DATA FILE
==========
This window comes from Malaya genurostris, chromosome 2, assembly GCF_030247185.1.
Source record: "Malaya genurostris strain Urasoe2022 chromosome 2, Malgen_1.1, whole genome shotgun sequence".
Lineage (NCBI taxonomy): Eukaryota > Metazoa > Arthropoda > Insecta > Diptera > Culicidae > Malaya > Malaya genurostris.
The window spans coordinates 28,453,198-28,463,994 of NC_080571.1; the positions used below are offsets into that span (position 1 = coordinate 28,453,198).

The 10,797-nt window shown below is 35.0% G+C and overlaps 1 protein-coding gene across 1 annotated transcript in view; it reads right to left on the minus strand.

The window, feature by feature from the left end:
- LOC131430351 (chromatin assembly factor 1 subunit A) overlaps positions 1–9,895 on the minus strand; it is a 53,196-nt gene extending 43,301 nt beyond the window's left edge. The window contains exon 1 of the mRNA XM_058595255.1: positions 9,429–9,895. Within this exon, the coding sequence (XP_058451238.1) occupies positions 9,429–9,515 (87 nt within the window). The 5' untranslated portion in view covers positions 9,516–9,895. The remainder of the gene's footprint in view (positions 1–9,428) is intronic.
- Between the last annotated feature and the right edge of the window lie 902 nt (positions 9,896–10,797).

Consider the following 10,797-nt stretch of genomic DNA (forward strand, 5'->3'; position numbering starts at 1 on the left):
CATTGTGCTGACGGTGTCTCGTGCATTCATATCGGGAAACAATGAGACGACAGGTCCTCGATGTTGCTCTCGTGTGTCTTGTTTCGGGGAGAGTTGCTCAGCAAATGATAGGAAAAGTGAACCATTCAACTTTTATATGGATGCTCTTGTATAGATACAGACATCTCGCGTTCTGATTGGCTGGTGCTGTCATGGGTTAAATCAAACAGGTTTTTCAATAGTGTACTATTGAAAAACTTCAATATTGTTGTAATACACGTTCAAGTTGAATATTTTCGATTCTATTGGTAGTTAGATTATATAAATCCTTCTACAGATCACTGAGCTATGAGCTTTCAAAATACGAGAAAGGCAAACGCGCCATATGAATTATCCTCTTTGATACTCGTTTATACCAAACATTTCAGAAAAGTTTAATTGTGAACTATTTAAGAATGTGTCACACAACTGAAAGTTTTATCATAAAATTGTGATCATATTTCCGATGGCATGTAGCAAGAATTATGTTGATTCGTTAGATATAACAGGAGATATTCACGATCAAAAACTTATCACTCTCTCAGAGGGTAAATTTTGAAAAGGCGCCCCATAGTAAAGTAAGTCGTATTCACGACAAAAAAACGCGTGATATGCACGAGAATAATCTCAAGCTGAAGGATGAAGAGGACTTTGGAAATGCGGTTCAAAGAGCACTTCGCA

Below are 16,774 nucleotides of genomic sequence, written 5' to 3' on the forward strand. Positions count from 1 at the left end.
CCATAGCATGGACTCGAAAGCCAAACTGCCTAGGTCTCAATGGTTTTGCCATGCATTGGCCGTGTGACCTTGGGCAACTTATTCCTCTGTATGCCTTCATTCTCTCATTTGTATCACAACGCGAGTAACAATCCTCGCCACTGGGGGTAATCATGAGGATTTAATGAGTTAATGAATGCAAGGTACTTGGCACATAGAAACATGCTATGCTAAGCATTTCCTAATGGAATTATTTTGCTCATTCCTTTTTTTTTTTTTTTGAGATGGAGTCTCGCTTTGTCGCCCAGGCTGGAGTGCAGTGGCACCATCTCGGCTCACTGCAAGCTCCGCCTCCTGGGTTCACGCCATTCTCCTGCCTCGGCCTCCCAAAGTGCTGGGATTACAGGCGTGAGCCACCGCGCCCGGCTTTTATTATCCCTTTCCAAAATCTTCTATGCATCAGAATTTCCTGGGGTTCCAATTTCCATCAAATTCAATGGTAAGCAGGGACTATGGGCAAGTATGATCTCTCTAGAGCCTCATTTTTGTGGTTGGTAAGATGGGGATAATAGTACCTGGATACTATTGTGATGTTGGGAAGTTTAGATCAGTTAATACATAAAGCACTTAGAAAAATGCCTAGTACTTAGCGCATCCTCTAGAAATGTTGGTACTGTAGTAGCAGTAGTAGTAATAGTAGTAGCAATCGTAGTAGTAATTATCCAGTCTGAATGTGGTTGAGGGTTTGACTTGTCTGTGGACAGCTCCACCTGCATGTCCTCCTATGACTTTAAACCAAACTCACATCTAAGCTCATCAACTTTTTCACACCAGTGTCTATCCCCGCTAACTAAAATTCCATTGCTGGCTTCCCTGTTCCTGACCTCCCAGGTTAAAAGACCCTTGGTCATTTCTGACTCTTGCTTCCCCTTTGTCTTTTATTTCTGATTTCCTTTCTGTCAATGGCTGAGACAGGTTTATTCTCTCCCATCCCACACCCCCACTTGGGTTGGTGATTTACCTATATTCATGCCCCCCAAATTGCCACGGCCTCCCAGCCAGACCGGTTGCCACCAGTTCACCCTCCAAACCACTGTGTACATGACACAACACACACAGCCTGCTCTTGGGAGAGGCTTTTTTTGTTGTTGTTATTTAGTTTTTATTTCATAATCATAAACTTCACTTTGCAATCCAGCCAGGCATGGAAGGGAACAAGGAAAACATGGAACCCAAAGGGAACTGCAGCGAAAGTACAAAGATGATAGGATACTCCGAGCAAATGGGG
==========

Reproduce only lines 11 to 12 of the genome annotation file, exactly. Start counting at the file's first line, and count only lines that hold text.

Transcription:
Below are 16,774 nucleotides of genomic sequence, written 5' to 3' on the forward strand. Positions count from 1 at the left end.
CCATAGCATGGACTCGAAAGCCAAACTGCCTAGGTCTCAATGGTTTTGCCATGCATTGGCCGTGTGACCTTGGGCAACTTATTCCTCTGTATGCCTTCATTCTCTCATTTGTATCACAACGCGAGTAACAATCCTCGCCACTGGGGGTAATCATGAGGATTTAATGAGTTAATGAATGCAAGGTACTTGGCACATAGAAACATGCTATGCTAAGCATTTCCTAATGGAATTATTTTGCTCATTCCTTTTTTTTTTTTTTTGAGATGGAGTCTCGCTTTGTCGCCCAGGCTGGAGTGCAGTGGCACCATCTCGGCTCACTGCAAGCTCCGCCTCCTGGGTTCACGCCATTCTCCTGCCTCGGCCTCCCAAAGTGCTGGGATTACAGGCGTGAGCCACCGCGCCCGGCTTTTATTATCCCTTTCCAAAATCTTCTATGCATCAGAATTTCCTGGGGTTCCAATTTCCATCAAATTCAATGGTAAGCAGGGACTATGGGCAAGTATGATCTCTCTAGAGCCTCATTTTTGTGGTTGGTAAGATGGGGATAATAGTACCTGGATACTATTGTGATGTTGGGAAGTTTAGATCAGTTAATACATAAAGCACTTAGAAAAATGCCTAGTACTTAGCGCATCCTCTAGAAATGTTGGTACTGTAGTAGCAGTAGTAGTAATAGTAGTAGCAATCGTAGTAGTAATTATCCAGTCTGAATGTGGTTGAGGGTTTGACTTGTCTGTGGACAGCTCCACCTGCATGTCCTCCTATGACTTTAAACCAAACTCACATCTAAGCTCATCAACTTTTTCACACCAGTGTCTATCCCCGCTAACTAAAATTCCATTGCTGGCTTCCCTGTTCCTGACCTCCCAGGTTAAAAGACCCTTGGTCATTTCTGACTCTTGCTTCCCCTTTGTCTTTTATTTCTGATTTCCTTTCTGTCAATGGCTGAGACAGGTTTATTCTCTCCCATCCCACACCCCCACTTGGGTTGGTGATTTACCTATATTCATGCCCCCCAAATTGCCACGGCCTCCCAGCCAGACCGGTTGCCACCAGTTCACCCTCCAAACCACTGTGTACATGACACAACACACACAGCCTGCTCTTGGGAGAGGCTTTTTTTGTTGTTGTTATTTAGTTTTTATTTCATAATCATAAACTTCACTTTGCAATCCAGCCAGGCATGGAAGGGAACAAGGAAAACATGGAACCCAAAGGGAACTGCAGCGAAAGTACAAAGATGATAGGATACTCCGAGCAAATGGGG